24 Hour Party Pooper

For some reason, I’m still watching this show 24 every week. It’s easier to understand why I stuck with it through the first two seasons. The first half of each season made the real-time gimmick work like a charm, with the suspense ratcheting up to an almost unbearable level at times. But the powers-that-be could never sustain it, and things fell apart in the second half of both seasons, with increasingly contrived stalling tactics, ludicrous plot twists and endless perils for Kim, the fetching but dimwitted daughter of our hero, Jack Bauer. I complained that the show should have been 12, but no one listened to me except the other critics who stole my line.

Last season ended on a cliffhanger (the President being poisoned), so I tuned in again for round three. As it turned out, the cliffhanger was yet another red herring, as the show picked up three years after the events of the previous season, with the Pres all hunk-dory except for some goo on his hand and occasional lightheadedness. Now dim-bulb Kim Bauer is a computer whiz working in the same CTU office as her father, who has developed a heroin addiction while undercover with terrorist Ramon Salazar. Now Salazar’s brother has threatened to release a deadly virus in Los Angeles blah blah blah twenty-four hours blah blah blah. Meanwhile, President Palmer is still in the picture, but I can’t figure out why. His storyline is complete ass, and I can’t imagine anyone gives a shit what’s going on with him and his boring girlfriend. If there are no plans to integrate him more fully into the main storyline, then they should have just had him die at the end of last season.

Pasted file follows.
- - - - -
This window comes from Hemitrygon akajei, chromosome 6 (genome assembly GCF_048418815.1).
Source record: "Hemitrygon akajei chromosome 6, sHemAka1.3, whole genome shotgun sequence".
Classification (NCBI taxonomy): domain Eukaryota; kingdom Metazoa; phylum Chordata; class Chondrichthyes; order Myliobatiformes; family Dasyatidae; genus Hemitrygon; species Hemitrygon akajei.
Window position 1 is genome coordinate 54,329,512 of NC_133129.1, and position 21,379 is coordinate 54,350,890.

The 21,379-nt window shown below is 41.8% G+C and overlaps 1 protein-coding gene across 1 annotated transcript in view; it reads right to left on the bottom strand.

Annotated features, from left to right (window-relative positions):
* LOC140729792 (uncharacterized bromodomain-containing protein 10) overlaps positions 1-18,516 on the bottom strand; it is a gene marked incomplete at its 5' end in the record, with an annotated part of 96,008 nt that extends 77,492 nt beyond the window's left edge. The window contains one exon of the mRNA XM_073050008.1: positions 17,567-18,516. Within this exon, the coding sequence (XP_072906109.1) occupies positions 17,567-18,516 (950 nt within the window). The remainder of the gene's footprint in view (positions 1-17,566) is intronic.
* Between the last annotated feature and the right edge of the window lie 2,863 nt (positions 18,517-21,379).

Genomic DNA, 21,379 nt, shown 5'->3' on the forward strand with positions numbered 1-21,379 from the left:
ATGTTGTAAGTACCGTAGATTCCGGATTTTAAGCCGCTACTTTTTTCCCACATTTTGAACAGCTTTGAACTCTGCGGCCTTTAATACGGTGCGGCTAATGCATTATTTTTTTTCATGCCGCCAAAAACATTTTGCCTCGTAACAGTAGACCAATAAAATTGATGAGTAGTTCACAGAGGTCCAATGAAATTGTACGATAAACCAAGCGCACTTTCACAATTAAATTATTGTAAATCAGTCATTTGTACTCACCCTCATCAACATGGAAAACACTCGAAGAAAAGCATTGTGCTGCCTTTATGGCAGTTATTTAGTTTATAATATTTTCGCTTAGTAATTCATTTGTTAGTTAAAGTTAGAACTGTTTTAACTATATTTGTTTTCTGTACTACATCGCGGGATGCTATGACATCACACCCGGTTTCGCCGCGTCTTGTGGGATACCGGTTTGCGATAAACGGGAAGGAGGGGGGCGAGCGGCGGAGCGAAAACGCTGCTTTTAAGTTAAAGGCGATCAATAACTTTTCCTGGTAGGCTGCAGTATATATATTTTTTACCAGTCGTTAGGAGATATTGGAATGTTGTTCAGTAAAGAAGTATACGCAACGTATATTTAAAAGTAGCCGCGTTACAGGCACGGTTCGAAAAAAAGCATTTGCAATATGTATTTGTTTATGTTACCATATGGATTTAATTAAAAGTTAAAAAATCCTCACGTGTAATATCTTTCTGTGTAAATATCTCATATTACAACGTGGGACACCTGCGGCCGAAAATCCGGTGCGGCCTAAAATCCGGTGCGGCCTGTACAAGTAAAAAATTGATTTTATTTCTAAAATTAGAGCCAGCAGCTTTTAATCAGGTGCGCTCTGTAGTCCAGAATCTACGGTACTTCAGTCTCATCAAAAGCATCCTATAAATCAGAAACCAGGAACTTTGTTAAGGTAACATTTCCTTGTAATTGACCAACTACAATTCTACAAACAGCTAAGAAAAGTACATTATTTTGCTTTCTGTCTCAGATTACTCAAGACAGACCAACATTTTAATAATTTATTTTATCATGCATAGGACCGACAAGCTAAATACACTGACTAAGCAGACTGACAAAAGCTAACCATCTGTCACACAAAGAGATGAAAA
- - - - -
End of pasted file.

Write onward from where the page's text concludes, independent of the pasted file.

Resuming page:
Things started to pick up when Jack decided to go all rogue agent and break Salazar out of jail, and I was briefly interested again, but this week’s episode just pissed me off. I’m not a big fan of storylines based entirely on miscommunication (Three’s Company excepted, of course), and this was one of those “if only we could reach Jack, all this could be averted, but oops, he’s turned off his radio” numbers. Meanwhile, after a remarkable five or six hour stretch, Kim is back in peril again, as yet another CTU mole has caught her with her hand in the cookie jar. (I’d like to see an episode devoted to updating the screening process at CTU’s human resources department.) The only bright spot is the return of CTU pain-in-the-ass Ryan Chapelle, played by The Sopranos’ Monsignor Jughead, Paul Schulze. So…yeah, I guess I’ll tune in next week. But I’ll be cranky.